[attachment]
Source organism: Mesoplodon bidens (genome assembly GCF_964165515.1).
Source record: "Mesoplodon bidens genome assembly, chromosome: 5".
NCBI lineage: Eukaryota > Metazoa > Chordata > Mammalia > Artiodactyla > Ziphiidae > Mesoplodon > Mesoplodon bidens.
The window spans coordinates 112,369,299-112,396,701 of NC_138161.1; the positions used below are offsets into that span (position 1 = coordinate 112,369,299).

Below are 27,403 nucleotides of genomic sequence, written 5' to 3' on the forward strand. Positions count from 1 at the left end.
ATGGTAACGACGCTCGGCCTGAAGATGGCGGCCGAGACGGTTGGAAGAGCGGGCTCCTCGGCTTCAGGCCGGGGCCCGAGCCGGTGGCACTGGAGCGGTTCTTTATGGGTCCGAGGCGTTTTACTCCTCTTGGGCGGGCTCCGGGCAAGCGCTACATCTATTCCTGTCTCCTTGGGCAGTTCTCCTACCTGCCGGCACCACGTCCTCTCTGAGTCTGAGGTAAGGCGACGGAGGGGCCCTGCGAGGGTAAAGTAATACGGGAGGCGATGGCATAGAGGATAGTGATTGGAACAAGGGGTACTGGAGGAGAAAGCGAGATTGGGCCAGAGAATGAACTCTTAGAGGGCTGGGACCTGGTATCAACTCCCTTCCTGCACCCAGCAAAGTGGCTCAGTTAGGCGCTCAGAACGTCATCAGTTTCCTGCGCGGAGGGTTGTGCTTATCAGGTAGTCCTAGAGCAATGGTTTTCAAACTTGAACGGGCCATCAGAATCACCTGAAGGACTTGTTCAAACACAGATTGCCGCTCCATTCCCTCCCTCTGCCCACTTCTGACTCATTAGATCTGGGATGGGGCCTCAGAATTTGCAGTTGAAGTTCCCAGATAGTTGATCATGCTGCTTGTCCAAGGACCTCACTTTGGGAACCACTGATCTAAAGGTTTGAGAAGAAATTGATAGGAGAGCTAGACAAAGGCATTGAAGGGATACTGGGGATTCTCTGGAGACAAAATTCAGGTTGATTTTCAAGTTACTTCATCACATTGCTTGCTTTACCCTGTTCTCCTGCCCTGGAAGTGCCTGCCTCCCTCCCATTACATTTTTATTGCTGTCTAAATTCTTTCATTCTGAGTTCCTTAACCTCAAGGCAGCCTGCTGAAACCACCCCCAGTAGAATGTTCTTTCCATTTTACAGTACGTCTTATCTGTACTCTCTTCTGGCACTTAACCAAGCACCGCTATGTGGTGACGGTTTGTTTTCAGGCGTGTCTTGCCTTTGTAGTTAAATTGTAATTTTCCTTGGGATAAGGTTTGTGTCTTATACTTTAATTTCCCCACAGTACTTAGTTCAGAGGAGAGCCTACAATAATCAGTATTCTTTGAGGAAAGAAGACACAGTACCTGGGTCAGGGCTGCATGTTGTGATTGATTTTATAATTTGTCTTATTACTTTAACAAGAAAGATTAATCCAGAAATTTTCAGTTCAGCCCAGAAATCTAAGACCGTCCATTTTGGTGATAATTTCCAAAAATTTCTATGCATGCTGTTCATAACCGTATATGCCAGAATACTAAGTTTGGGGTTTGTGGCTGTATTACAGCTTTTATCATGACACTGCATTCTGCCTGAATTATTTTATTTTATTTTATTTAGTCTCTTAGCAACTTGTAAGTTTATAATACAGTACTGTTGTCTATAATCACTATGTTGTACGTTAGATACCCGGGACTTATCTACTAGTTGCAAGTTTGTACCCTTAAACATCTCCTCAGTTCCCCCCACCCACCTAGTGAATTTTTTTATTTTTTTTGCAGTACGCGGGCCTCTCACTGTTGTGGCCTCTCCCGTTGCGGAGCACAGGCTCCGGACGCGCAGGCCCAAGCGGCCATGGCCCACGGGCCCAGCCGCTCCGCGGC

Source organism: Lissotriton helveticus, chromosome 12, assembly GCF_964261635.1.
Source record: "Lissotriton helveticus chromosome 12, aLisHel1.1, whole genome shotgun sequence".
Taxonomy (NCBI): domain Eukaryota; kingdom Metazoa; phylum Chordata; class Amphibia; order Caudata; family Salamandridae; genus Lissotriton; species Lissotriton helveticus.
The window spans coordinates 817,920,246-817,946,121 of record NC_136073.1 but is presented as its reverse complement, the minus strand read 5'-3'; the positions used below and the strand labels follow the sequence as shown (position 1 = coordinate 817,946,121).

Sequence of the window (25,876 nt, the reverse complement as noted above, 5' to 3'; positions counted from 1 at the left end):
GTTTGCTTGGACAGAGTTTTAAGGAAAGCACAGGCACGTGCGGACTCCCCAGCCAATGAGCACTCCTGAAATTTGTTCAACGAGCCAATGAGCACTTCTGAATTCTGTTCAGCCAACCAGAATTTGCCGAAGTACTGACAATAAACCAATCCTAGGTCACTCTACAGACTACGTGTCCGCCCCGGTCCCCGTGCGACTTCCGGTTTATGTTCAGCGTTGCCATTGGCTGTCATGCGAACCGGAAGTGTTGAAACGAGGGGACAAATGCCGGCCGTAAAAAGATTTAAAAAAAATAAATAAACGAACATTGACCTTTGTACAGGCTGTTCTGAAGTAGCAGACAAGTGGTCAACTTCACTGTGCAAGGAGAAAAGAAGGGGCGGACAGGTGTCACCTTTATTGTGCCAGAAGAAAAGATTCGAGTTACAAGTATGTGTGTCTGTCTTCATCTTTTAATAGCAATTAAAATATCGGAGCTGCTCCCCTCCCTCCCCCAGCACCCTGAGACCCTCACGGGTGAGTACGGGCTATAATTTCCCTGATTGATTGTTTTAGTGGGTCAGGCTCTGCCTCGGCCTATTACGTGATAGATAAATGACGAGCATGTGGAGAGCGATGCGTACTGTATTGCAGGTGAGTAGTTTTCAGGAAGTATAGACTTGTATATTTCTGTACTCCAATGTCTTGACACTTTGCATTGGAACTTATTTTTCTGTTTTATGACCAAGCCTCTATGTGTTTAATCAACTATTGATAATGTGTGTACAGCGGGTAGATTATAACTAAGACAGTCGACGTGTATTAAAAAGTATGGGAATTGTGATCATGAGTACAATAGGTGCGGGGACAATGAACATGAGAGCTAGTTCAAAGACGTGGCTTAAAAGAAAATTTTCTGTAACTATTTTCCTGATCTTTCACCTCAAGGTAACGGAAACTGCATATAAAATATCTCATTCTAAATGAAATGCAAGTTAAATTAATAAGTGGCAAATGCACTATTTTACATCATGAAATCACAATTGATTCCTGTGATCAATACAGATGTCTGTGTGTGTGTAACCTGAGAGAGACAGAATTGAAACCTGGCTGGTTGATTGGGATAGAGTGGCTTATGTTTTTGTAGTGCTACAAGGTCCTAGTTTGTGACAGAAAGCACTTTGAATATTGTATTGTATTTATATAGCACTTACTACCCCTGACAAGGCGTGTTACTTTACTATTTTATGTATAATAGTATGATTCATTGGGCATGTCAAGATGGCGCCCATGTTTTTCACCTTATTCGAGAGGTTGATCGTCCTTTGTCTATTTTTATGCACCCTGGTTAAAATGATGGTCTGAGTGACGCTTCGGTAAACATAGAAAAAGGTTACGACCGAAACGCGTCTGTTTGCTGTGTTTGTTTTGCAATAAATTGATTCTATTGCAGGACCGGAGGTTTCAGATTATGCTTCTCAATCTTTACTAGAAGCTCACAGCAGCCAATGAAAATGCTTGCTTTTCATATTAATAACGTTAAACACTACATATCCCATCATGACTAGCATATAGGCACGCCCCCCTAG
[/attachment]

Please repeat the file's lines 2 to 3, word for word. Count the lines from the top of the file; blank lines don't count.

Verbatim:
Source record: "Mesoplodon bidens genome assembly, chromosome: 5".
NCBI lineage: Eukaryota > Metazoa > Chordata > Mammalia > Artiodactyla > Ziphiidae > Mesoplodon > Mesoplodon bidens.